Texmaker tames LaTeX

Texmaker is an editor for the document markup language LaTeX. It lets you concentrate on the content of a document, while the underlying LaTeX engine takes care of the layout. Whether you are experienced with LaTeX or just starting out, Texmaker makes LaTeX easier to tame. It is GPL-licensed, cross-platform (running on Linux, Unix, Windows, and Mac OS X), and extremely stable.

Creating a Home Inventory with F-Spot (video)

With fires, thefts, and natural disasters it is a good idea to have a home inventory. In this video I am going to show you how to inventory your house using a digital camera and F-Spot on a Linux desktop.

Want a blog? Get a LifeType

LifeType is a full-featured GPL blogging platform designed for use with a MySQL database and PHP. You'll need access to a server in order to properly install and use LifeType, but the installation is easy with LifeType's wizard, which can even create your MySQL database and all the tables you need, automatically.

Nautilus Tip: Quickly Open Special Locations

Nautilus, the default File Manager in most Gnome Desktops, is a very versatile and feature rich program that does its job pretty well. Did you know that you can instantly open special locations in Nautilus by typing in some special URIs?

Extensions for OpenOffice.org Impress

Extensions have long been written for OpenOffice.org Writer. However, the fact that attention is finally being paid to other applications seems a sign that OpenOffice.org is finally starting to develop an active extension-writing community.

The Phun 2D Physics Sandbox

Phun is a physics sandbox toy and educational tool. Using its simple tools and powerful physics engine, you can build complex machines or just have fun! This video should give you an idea of what you can create in Phun:

Money management software review: Moneydance

In the last two weeks we looked at the two heavy hitters of the personal finance software world, Microsoft Money and Quicken. This week we look at a lesser known but equally attractive option, Moneydance. If you followed our last two articles you will have seen that while Microsoft Money and Quicken are powerful applications, the UK versions of both haven't been updated in a few years. So we decided to dig a little deeper to see if we could come up with an alternative.

Nautilus Replacements

Personally, Nautilus is my file manager of choice. It has plenty of built in features, and anything that isn’t included, I can add it myself with Nautilus Scripts. However, while not bloated by any means, it is a little heavier then a plain file manager needs to be. If you have decent hardware, it will be fine, but if you a lower-end setup, or want to squeeze out every drop of speed, you may want to consider an alternative. While their are plenty of choices out there, here are two of the most popular that I’ve had experiences with.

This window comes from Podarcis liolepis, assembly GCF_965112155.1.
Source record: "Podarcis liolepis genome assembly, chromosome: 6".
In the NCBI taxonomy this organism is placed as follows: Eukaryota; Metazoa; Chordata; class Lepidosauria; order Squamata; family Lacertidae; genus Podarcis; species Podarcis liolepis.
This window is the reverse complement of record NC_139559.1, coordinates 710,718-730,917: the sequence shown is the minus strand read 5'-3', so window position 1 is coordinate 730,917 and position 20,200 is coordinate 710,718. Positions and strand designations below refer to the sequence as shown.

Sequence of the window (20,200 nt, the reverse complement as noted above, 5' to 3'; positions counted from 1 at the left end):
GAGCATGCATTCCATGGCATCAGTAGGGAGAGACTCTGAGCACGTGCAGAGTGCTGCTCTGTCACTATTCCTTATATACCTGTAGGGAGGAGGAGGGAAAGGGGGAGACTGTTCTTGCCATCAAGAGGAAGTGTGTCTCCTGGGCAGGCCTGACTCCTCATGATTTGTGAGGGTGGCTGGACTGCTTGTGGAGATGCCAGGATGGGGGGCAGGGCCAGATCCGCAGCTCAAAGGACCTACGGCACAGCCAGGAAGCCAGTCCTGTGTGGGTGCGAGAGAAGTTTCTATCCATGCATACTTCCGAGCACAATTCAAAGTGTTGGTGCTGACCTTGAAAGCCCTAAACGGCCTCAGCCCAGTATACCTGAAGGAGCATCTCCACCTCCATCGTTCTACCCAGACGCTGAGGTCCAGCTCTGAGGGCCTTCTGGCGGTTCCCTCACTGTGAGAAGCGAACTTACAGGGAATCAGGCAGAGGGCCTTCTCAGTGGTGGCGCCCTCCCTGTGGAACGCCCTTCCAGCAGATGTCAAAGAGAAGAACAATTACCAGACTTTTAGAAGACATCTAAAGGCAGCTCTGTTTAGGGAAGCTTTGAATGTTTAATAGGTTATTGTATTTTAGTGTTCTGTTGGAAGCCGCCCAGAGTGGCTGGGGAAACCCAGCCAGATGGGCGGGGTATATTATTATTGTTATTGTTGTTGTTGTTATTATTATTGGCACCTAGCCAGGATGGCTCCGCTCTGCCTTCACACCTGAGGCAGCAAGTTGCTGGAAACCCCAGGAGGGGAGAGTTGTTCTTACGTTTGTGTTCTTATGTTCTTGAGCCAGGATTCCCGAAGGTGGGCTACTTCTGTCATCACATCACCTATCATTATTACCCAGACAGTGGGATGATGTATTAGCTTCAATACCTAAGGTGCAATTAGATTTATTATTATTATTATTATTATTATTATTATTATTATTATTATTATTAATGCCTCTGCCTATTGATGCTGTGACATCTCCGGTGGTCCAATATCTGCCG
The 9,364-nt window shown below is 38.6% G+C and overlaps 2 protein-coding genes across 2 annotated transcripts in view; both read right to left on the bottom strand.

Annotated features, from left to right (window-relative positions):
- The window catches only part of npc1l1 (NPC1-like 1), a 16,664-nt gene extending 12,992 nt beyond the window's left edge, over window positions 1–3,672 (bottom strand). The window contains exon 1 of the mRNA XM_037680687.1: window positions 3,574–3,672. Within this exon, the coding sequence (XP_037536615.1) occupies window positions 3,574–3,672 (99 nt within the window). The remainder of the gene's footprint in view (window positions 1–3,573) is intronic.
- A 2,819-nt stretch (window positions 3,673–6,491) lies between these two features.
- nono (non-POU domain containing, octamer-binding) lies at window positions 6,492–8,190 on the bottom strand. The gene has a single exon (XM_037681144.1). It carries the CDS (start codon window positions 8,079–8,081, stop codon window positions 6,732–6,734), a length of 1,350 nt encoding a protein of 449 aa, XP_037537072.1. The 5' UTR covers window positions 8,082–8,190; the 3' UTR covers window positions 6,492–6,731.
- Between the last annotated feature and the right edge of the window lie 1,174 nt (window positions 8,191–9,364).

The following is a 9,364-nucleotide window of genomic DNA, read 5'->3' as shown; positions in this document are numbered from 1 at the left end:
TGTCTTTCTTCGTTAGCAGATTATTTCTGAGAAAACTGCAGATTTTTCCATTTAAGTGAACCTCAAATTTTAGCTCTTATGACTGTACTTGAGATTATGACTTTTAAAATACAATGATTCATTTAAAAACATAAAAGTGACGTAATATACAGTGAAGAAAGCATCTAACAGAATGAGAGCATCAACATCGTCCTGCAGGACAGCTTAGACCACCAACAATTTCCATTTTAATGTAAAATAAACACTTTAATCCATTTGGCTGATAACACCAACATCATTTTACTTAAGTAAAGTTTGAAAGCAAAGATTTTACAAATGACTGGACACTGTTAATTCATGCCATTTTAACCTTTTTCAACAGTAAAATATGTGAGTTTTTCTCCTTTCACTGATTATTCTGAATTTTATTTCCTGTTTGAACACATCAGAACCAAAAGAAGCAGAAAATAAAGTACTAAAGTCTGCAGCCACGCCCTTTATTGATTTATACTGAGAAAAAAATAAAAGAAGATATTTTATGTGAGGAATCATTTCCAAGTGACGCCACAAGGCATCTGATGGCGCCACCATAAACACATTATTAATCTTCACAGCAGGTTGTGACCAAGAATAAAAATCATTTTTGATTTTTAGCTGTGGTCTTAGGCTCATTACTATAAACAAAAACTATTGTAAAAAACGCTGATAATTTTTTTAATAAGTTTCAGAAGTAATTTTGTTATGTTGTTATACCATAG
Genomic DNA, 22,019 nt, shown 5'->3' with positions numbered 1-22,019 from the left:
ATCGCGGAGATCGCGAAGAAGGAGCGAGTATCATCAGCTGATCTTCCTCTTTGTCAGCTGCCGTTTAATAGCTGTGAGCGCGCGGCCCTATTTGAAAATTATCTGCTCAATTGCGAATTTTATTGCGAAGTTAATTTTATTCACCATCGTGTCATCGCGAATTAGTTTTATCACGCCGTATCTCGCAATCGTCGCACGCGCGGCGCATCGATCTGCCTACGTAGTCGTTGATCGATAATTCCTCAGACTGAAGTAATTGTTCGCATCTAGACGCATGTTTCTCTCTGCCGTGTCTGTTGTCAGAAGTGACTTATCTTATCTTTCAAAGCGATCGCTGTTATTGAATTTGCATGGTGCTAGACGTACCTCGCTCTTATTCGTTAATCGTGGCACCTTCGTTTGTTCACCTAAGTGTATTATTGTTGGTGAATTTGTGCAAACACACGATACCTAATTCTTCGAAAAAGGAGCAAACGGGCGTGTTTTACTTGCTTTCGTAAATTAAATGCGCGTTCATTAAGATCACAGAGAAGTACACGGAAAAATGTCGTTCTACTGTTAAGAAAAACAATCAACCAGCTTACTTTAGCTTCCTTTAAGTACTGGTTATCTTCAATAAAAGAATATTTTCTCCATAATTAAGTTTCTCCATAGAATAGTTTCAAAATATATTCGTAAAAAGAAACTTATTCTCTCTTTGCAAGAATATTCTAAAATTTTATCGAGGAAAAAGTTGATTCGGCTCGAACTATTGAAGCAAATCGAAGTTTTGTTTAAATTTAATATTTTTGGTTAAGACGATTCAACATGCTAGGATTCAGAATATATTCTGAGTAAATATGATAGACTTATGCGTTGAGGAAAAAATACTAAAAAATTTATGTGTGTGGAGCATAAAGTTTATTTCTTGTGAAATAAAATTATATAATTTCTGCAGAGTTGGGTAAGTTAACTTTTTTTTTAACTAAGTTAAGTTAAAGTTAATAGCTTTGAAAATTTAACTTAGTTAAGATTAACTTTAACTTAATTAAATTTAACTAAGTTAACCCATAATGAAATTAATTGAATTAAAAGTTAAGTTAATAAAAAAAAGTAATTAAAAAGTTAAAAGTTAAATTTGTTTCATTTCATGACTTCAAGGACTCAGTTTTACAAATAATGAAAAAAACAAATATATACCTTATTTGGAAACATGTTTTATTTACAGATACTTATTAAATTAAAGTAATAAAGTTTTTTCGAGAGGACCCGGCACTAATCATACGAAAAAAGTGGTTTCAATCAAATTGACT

Firefox 3 beta 5 reached Hardy’s repositories

Ubuntu users, Firefox 3 beta 5 (3b5) has reached Hardy’s repositories. Gutsy (and older versions) users, enable Hardy repo’s to upgrade it.

To be able to install the extensions that are not supported by this version of firefox (since the new addons website interface which sucks by the way), here’s what you must do to bypass it:

http://icehot.wordpress.com/2008/04/05/firefox-3-beta-5-reached-hardys-repositories/

Ubuntu Linux Video Tutorial: Embedded Terminal into the Desktop

Last.fm on Ubuntu Gutsy: smooth as rabbit fur

To this end I’ve been seeking free and semi-free online music—free as in beer, semi-free as in of limited choice—since the new year. So far, outside of bittorrenting (which is obviously of variable legality, depending on what you’re downloading), I’m having some success with Last.fm.

More Reasons Why Kubuntu is Good for KDE

First off, cheers to Jonathan for his great work with Kubuntu and KDE. Everyone should go read his reasons why Kubuntu is good for KDE. I’d also like to share some of my own comments about Kubuntu and KDE.

Will OpenOffice.org 3.0 be better?

Following on from my piece on whether OpenOffice.org can do the job I have remembered that OpenOffice.org 3.0 is due for release in September. So—with my comments on 2.3 in mind—let’s see whether the new version will address my needs.